When I finally felt ready to say goodbye to a career in a newsroom, I went to see “Spotlight.”
One of the first (and most depressing) things you hear when you’re out of a job is, “Don’t bother responding to a bunch of online job listings. Most of them are about fulfilling a legal obligation to advertise, and in many cases, the position has already been filled.”
After spending soul-punishing hours updating your resume and LinkedIn page, and writing cover letters, and scouting job sites, this truth-slap makes you want to frisbee your laptop right through the second-floor window.
You’re told repeatedly that getting a job comes down to networking. So I’ve packed my schedule with dozens of coffee and lunch dates, and I’m regularly pitching (and receiving) free-lance assignments; but I’ve otherwise found myself, three months into this layoff, flying in holding pattern circles, desperate for clearance to land.
I have applied to a few jobs – including a features reporter position at a big-market paper that sounded like a perfect fit – but the silence that’s followed has indicated that the journalism world’s just not that into me.
So getting my hair cut and colored a few days after losing my arts reporter job, in hopes of looking more “together” (and, who are we kidding, younger) for the interviews I’d surely be lining up, now seems naively foolish, and childishly optimistic. I might as well have stood on the curb in front of our house, waiting for a unicorn to pick me up. The struggling-to-survive journalism industry is having a dark night of the soul just now, so jobs are scarce, and the ones that are out there usually go to reporters in the early years of their career.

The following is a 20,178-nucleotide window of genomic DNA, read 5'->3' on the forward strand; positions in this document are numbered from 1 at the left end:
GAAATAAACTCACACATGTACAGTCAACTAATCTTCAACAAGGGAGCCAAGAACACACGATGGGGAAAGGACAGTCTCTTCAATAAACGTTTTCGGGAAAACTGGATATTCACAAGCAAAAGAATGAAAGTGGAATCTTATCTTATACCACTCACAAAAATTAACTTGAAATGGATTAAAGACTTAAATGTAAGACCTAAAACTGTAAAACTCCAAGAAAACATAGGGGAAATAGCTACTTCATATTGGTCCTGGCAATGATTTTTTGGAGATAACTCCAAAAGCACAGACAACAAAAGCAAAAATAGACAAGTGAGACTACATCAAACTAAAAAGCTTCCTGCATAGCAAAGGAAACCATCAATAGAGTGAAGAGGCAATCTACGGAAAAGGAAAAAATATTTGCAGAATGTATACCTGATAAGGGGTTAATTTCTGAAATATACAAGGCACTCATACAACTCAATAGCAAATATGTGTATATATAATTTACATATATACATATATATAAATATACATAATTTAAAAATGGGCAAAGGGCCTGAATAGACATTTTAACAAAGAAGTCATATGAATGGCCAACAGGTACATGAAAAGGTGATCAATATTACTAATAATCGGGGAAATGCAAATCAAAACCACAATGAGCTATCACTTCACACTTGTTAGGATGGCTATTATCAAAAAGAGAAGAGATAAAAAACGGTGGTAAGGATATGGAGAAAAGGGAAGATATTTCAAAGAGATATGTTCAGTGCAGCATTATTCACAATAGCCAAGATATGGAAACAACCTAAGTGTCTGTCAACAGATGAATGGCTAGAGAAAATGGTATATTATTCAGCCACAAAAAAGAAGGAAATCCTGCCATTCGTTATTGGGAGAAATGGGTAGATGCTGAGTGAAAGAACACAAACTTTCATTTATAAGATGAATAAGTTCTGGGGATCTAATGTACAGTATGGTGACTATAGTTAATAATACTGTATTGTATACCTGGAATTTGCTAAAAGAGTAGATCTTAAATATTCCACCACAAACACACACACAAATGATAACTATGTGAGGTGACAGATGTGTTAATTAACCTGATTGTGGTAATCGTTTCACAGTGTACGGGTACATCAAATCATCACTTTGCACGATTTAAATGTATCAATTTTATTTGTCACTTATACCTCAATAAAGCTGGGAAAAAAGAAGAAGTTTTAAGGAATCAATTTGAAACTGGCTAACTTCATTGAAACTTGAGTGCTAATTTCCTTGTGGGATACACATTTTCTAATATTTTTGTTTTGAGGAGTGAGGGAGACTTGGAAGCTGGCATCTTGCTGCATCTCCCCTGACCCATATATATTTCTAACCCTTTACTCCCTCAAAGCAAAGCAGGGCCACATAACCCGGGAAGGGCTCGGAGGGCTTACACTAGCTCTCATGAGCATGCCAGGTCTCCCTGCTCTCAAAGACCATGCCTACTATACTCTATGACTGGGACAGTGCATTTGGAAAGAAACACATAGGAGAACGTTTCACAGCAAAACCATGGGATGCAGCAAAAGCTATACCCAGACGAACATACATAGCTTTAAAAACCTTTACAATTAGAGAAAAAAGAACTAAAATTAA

That’s not me, obviously. Continue reading
This is the winter of our discontent – or at least record low productivity.
Why? Because an endless series of inter-family illnesses and snow days have made my transition back to free-lancing way, WAY rockier than it might otherwise be. For when you’re the parent working from home, it only makes sense that you assume duties when one of your kids gets sick or has nowhere to go – even though figuring out how to get your assignments done becomes exponentially trickier then. And for many (mostly obvious) reasons, winter is a notorious season for repeatedly disrupting family routine.
For example, a few nights after we took 4 year old Neve to the ER with a croup-y cough – she’d had increasing difficulty sleeping the previous 2 nights – she woke up wailing about ear pain, so I toted her right back to the nearest hospital. (No ear infection, just pressure from the congestion, resolved with Benadryl.) Though she didn’t have a fever, and I had a deadline for two longer-form free-lance stories looming ever closer, I kept her home the next day to let her rest – which, of course, she didn’t do. At all. Instead, the two of us put together every puzzle in the house, played five different games, read a stack of books, and watched a few episodes of “Dinosaur Train” before I pronounced her more than fit to attend her gymnastics class. (Did I have a good time with my charming, spunky kid? Yes, and she happily ate up the one-on-one time with me. Did I also simultaneously get stressed out about the multi-source story I was behind on and struggling with? YES.)
Two days later, Lily’s school closed for a snow day, and because she’s nearly 8, she’s less and less content to hang at Neve’s preschool on such occasions. Which I get. But I had a morning class and business lunch scheduled, so I made a deal with her to pick her (and Neve) up much earlier than I normally would, bring them home, and we’d watch a movie together. I was as good as my word – and I made zero progress on my assignments. Continue reading